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Nanban: Japanese Soul Food by Tim Anderson
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Nanban: Japanese Soul Food

by Tim Anderson

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Amazon.com Product Description (ISBN 022409890X, Hardcover)

Nanban: Japanese Soul Food is an exploration of southern Japanese cookery focused on authentic yet easy-to-follow recipes. These recipes are set within the context of the region's history and the story of 2011 MasterChef winner Tim Anderson's personal relationship with the cuisine of Japan; from first discovering Japanese food on American TV as a teenager, through his time spent as a researcher and English teacher in Japan, up to his victory on MasterChef and opening the Nanban pop-up restaurants in London. Nanban means 'barbaric' and it is what the Japanese originally called Europeans, when they first arrived in the south of Japan having travelled via the East Indies. The food of southern Japan is still flavoured by its history of foreign influences, and in some ways it can still be described as barbaric: it tends to be unrefined, casual, filling and boasts brash flavours like garlic, pork fat, chilli, sweet potatoes and citrus. Challenging the commonly held idea that Japanese food is delicate and fussy, the book reveals a cuisine that is both accessible and delicious. As well as over 100 mouthwatering recipes, the book features practical guides to ingredients, techniques and equipment. A stunning combination of lush photography, compelling narratives and inspirational recipes make this a book as suited to the coffee table as it is to the kitchen countertop.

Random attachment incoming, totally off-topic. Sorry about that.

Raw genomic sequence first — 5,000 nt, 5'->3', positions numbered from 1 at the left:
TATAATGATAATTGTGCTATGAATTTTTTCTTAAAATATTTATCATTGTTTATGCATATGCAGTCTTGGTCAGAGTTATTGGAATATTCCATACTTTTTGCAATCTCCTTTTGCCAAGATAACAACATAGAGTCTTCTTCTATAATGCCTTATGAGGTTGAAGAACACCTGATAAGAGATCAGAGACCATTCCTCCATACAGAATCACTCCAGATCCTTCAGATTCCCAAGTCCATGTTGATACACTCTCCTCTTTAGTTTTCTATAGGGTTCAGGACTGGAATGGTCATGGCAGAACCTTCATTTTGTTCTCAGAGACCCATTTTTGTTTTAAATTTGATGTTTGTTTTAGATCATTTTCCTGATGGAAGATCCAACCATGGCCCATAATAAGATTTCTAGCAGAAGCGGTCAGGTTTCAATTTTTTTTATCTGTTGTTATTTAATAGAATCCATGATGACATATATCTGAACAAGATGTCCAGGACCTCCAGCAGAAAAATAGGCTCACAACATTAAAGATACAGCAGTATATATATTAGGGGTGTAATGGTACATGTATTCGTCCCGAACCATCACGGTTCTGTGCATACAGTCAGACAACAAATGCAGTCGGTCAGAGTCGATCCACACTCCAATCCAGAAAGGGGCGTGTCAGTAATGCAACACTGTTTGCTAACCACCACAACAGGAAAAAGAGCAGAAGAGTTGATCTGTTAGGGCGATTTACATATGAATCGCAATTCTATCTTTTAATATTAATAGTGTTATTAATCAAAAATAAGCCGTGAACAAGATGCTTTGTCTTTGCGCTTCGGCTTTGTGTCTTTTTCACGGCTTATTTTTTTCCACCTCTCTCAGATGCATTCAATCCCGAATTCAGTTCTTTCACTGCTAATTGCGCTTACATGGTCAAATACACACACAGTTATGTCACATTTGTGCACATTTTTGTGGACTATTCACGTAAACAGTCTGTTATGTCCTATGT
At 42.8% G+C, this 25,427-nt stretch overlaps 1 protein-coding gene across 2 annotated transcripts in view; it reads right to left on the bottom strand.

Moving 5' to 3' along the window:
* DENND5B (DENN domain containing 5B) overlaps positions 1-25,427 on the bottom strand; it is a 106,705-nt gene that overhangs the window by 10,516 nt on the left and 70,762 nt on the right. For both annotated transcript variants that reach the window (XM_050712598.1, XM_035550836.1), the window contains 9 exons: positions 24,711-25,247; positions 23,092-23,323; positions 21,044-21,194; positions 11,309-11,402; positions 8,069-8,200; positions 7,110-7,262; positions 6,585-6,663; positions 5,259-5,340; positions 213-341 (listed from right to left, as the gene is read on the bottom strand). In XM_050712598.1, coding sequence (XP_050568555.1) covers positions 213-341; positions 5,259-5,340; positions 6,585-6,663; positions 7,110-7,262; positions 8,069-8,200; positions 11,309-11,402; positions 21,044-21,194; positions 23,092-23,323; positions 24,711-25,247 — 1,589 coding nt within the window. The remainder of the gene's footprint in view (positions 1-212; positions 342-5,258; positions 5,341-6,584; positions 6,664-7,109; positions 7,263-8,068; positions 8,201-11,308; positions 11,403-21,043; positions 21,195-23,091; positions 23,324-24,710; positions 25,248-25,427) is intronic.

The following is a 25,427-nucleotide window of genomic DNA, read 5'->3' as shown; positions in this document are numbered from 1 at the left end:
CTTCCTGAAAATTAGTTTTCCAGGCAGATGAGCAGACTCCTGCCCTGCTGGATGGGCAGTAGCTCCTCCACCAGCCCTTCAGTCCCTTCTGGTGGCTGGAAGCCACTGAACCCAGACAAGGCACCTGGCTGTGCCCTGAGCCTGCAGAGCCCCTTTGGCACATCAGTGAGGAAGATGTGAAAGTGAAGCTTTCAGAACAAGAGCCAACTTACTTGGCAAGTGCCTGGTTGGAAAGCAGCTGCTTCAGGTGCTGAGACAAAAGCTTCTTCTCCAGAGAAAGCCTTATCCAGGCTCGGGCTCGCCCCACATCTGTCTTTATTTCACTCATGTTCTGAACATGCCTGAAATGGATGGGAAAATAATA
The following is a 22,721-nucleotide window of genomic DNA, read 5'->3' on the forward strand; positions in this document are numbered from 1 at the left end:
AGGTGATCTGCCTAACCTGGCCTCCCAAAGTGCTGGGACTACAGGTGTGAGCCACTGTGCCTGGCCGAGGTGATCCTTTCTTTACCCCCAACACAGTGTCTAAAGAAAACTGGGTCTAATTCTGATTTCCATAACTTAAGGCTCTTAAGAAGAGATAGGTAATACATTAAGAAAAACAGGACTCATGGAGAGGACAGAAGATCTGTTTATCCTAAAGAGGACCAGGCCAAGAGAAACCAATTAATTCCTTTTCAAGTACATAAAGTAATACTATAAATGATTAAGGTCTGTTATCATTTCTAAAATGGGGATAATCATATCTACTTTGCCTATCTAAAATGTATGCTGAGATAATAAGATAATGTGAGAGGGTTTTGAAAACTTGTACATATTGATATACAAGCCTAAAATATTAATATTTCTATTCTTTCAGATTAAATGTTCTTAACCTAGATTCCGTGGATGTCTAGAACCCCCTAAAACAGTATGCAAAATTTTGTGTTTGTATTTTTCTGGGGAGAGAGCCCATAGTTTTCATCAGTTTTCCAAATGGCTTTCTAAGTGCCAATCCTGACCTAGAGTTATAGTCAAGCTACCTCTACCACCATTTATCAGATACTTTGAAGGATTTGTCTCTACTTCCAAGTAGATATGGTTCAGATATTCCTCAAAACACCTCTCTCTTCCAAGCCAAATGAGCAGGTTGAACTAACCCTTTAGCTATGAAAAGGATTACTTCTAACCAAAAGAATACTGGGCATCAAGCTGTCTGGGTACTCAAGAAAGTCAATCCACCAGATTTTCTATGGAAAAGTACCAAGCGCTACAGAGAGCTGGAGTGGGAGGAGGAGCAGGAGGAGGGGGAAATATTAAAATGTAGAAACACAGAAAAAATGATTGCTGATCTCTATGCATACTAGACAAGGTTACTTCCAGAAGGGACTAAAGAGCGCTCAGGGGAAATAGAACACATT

(retrieved from Amazon Wed, 01 Jul 2015 21:12:31 -0400)

Nanban: Japanese Soul Food is an exploration of southern Japanese cookery focused on authentic yet easy-to-follow recipes. These recipes are set within the context of the region's history and the story of 2011 MasterChef winner Tim Anderson's personal relationship with the cuisine of Japan; from first discovering Japanese food on American TV as a teenager, through his time spent as a researcher and English teacher in Japan, up to his victory on MasterChef and opening the Nanban pop-up restaurants in London. Nanban means 'barbaric' and it is what the Japanese originally called Europeans, when they first arrived in the south of Japan having travelled via the East Indies. The food of southern Japan is still flavoured by its history of foreign influences, and in some ways it can still be described as barbaric: it tends to be unrefined, casual, filling and boasts brash flavours like garlic, pork fat, chilli, sweet potatoes and citrus. Challenging the commonly held idea that Japanese food is delicate and fussy, the book reveals a cuisine that is both accessible and delicious. As well as over 100 mouthwatering recipes, the book features practical guides to ingredients, techniques and equipment. A stunning combination of lush photography, compelling narratives and inspirational recipes make this a book as suited to the coffee table as it is to the kitchen countertop.… (more)

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